We just started working on a few interesting topics on phytoplankton physiology and biogeochemistry.
Effect of CO2 and variable light on growth, photochemistry, toxin and TEP production of a HAB forming Diatom. This project is in collaboration with Kate Hubbard and Maya Robert from the Florida Fish and Wildlife Research Institute. This research is part of Honors student Yuliya D.’s thesis.
We also started growing our new lab-rat (Thalassiosira weissflogii) under a range of different lights. This project is co-sponsored by Kyocera LED systems – Thanks Adam for providing us with the light. Our 1st year undergraduate student Taylor M. is working on this project.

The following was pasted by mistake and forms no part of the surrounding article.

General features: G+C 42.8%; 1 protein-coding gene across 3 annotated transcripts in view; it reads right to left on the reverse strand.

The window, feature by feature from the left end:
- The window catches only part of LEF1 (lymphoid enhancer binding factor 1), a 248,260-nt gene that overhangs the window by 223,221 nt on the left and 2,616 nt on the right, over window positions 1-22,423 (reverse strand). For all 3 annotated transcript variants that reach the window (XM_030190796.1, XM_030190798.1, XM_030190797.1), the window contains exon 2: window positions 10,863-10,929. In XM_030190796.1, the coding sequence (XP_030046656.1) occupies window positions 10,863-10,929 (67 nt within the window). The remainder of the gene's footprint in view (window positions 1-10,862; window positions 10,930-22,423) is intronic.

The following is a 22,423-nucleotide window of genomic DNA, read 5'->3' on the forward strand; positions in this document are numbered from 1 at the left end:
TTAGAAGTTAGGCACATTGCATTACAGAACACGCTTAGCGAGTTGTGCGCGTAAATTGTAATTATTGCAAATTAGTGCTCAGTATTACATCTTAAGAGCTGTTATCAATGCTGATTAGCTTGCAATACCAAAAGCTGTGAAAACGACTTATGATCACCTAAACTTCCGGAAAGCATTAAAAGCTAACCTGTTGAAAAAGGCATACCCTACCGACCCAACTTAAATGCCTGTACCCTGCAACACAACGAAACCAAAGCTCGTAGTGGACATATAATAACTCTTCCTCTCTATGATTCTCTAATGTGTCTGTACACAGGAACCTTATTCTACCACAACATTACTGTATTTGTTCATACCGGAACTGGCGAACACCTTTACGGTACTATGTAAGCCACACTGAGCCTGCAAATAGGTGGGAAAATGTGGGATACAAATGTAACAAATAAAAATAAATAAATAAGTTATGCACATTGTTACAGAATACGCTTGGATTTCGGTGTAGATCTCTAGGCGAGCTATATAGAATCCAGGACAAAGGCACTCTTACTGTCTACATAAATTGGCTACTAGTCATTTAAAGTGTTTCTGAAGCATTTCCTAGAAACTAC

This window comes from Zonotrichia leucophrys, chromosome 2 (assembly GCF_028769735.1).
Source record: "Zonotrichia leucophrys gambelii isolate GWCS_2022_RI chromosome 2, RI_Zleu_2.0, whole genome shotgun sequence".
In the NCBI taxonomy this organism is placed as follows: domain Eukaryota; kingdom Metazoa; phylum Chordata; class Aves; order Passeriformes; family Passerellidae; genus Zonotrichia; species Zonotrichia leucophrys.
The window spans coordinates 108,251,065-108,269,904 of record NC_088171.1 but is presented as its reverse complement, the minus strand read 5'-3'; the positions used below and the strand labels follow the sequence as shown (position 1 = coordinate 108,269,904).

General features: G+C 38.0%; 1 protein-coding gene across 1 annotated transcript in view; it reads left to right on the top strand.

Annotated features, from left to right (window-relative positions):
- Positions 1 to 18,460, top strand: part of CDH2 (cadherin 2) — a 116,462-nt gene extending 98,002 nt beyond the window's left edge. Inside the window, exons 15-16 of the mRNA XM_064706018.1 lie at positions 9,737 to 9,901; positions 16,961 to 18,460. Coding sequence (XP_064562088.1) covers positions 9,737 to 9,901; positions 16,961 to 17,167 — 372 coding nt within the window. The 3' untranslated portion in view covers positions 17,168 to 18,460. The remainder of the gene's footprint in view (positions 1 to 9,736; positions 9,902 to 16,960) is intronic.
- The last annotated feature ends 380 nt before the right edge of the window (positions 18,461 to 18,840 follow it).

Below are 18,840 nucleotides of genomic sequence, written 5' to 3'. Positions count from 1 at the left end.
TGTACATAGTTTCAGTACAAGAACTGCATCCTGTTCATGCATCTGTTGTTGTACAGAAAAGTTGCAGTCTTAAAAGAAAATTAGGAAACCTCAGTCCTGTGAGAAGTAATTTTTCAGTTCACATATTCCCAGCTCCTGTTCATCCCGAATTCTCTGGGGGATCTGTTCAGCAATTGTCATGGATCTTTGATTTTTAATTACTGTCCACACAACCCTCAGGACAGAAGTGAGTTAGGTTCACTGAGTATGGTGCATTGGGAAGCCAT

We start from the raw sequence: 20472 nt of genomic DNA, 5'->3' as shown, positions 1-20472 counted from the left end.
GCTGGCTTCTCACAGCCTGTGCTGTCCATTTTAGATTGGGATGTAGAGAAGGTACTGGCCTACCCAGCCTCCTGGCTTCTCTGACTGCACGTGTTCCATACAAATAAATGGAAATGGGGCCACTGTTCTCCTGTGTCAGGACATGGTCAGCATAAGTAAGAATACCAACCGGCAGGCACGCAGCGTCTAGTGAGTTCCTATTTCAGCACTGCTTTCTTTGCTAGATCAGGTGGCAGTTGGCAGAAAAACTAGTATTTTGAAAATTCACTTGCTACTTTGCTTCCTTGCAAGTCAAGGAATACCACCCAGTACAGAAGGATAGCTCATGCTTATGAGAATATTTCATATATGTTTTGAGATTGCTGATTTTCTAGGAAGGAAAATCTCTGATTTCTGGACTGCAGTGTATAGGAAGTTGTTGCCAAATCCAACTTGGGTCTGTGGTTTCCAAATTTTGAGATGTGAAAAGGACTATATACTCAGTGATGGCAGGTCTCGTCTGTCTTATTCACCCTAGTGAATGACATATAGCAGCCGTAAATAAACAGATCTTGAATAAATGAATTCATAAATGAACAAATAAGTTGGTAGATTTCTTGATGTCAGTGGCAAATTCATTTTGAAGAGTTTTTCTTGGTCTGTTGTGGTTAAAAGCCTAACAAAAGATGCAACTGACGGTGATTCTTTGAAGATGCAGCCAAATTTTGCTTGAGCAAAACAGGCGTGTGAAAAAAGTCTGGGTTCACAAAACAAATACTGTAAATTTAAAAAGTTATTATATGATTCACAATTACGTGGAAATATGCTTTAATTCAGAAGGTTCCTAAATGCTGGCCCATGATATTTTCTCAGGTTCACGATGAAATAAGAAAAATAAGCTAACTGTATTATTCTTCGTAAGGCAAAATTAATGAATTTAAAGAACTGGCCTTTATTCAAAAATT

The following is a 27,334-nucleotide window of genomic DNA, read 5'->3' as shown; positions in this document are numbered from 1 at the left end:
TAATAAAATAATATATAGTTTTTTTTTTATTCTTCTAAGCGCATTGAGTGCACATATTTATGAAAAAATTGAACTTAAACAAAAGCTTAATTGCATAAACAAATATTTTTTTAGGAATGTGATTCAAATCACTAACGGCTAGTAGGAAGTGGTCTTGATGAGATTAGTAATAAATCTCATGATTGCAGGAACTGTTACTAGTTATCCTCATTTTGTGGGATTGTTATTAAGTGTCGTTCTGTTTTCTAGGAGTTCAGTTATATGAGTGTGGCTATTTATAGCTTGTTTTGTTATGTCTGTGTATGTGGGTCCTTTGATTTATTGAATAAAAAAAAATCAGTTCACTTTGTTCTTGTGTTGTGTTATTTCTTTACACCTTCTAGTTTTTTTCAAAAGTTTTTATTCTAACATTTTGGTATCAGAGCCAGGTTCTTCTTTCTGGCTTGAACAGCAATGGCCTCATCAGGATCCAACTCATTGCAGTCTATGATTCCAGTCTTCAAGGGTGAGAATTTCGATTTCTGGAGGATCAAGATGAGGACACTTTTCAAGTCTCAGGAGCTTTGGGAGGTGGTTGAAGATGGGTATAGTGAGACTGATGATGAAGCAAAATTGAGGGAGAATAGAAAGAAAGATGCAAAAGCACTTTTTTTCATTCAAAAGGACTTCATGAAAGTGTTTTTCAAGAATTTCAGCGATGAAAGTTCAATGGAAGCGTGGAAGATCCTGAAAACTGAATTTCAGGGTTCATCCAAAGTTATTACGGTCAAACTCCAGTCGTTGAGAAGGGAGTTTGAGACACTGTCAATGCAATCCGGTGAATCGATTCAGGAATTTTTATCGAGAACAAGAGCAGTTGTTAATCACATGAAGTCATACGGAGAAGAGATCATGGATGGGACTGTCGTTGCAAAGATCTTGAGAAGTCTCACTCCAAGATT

In June 2016 the Kranz lab was invited to measure Net Community Productivity (NCP) on the CCE-LTER process cruise. In collaboration with Nicolas Cassar (Duke) we set up two mass spectrometers. The goal on this cruise was to understand changes in time and space along an upwelling filament off the coast of California. In 4 Lagrangian cycles and several transects we were able to map productivity along across the filament and how it changed over time when the waters get horizontally advected, nutrients get taken up and phytoplankton community changed.
We continue on working with the red tide organism Karenia brevis and how CO2 affects carbon acquisition, photophysiology and toxin production. This is an ongoing effort by our PhD student Tristyn B.
Side projects are isotopic fractionation processes of C and N under different isotopic compositions and establishing new methods to support our science.